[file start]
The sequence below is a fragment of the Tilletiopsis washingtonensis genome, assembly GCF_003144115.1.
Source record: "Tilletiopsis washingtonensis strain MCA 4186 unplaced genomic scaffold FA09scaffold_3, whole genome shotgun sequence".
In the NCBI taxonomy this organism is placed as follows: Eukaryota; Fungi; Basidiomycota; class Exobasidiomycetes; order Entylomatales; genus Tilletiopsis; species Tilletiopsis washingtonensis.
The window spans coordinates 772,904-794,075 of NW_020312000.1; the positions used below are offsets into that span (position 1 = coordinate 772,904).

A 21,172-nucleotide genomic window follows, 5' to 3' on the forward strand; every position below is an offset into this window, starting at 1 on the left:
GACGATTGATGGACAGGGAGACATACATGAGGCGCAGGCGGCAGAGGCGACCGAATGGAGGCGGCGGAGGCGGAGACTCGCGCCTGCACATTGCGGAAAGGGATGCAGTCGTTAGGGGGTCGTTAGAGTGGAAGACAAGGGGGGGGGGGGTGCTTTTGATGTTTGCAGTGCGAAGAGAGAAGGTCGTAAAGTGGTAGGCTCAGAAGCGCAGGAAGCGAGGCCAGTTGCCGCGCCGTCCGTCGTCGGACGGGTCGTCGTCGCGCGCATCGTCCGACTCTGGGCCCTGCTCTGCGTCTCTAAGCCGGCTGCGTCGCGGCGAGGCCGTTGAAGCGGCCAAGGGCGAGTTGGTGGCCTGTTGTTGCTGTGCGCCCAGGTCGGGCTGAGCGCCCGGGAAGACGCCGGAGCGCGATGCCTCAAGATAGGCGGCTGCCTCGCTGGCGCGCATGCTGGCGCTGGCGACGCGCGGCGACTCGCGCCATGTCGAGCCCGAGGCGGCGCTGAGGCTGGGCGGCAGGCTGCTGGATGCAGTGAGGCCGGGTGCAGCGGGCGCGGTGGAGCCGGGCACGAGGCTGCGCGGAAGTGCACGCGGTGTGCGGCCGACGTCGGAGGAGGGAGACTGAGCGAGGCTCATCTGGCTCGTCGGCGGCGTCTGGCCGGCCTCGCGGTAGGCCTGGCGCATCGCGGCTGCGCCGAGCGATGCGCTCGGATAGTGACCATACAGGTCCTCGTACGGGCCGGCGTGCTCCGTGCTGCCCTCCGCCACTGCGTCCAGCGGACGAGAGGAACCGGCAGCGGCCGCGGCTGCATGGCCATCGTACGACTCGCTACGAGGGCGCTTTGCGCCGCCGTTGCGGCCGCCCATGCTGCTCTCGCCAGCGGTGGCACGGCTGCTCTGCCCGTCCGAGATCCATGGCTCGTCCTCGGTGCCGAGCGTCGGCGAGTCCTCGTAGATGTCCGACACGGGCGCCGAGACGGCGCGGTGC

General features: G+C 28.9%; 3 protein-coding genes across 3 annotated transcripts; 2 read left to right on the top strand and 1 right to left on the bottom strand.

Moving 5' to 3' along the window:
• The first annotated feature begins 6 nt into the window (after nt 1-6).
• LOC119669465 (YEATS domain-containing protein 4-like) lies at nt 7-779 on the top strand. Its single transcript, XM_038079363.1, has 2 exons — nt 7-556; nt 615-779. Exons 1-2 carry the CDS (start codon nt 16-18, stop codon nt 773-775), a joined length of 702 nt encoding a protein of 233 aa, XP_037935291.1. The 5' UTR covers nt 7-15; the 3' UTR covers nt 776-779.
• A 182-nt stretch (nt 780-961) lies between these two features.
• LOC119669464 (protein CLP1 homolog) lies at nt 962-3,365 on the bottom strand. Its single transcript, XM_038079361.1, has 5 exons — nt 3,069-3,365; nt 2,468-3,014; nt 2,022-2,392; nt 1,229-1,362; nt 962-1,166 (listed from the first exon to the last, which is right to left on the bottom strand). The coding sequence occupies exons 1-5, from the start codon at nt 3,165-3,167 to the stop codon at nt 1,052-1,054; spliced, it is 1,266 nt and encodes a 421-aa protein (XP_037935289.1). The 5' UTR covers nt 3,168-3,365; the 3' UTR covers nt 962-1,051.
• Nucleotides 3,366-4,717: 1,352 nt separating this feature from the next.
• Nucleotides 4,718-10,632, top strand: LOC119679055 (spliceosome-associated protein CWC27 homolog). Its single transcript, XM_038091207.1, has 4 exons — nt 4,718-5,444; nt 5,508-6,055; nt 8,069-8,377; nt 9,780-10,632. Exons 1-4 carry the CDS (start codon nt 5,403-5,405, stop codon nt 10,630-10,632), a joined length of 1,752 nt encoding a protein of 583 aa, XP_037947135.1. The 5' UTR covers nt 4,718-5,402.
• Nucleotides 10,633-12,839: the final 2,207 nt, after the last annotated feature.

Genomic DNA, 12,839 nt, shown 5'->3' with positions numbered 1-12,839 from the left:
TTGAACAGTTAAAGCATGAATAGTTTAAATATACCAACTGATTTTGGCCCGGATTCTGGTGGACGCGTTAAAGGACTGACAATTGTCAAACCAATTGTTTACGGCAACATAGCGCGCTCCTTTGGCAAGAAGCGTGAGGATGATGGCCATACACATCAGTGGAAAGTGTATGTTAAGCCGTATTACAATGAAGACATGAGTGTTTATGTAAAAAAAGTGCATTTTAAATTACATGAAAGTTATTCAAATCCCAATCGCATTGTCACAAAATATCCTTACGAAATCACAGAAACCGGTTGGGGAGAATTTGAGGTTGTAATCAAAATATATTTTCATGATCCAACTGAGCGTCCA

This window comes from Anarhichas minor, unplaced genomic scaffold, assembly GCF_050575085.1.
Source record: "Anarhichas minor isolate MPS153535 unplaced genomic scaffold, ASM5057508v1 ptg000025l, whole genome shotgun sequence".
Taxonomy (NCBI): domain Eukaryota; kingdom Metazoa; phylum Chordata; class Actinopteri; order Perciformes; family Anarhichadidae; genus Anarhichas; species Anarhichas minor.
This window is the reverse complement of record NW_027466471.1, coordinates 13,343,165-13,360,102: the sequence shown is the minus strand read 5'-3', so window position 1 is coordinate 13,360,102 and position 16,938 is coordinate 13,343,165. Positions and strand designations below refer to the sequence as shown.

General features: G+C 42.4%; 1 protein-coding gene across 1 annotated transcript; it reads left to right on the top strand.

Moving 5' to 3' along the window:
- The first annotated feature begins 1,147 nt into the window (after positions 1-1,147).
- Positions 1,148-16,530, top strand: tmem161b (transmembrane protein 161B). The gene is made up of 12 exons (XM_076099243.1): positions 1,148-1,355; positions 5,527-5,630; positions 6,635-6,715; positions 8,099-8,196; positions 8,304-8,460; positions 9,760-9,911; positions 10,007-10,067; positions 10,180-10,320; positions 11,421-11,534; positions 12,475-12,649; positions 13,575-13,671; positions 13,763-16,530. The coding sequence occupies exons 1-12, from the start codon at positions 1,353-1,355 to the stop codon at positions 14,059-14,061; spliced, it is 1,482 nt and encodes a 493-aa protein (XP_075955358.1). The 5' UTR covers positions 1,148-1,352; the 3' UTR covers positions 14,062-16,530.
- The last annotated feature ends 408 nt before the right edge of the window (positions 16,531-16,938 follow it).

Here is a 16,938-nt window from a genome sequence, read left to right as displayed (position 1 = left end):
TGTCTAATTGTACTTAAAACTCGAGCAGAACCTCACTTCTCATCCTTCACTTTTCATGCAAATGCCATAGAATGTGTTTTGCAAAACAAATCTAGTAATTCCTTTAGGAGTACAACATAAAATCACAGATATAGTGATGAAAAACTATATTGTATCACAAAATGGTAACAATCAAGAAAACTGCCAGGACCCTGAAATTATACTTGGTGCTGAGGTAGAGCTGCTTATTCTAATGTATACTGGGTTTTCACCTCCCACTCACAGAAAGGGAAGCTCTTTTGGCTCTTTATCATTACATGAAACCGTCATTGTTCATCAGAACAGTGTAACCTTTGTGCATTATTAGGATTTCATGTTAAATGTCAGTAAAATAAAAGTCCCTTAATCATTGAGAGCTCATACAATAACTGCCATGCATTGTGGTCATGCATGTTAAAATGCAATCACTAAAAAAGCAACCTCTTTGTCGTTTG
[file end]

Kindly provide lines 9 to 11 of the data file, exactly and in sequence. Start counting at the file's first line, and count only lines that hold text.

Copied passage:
• The first annotated feature begins 6 nt into the window (after nt 1-6).
• LOC119669465 (YEATS domain-containing protein 4-like) lies at nt 7-779 on the top strand. Its single transcript, XM_038079363.1, has 2 exons — nt 7-556; nt 615-779. Exons 1-2 carry the CDS (start codon nt 16-18, stop codon nt 773-775), a joined length of 702 nt encoding a protein of 233 aa, XP_037935291.1. The 5' UTR covers nt 7-15; the 3' UTR covers nt 776-779.
• A 182-nt stretch (nt 780-961) lies between these two features.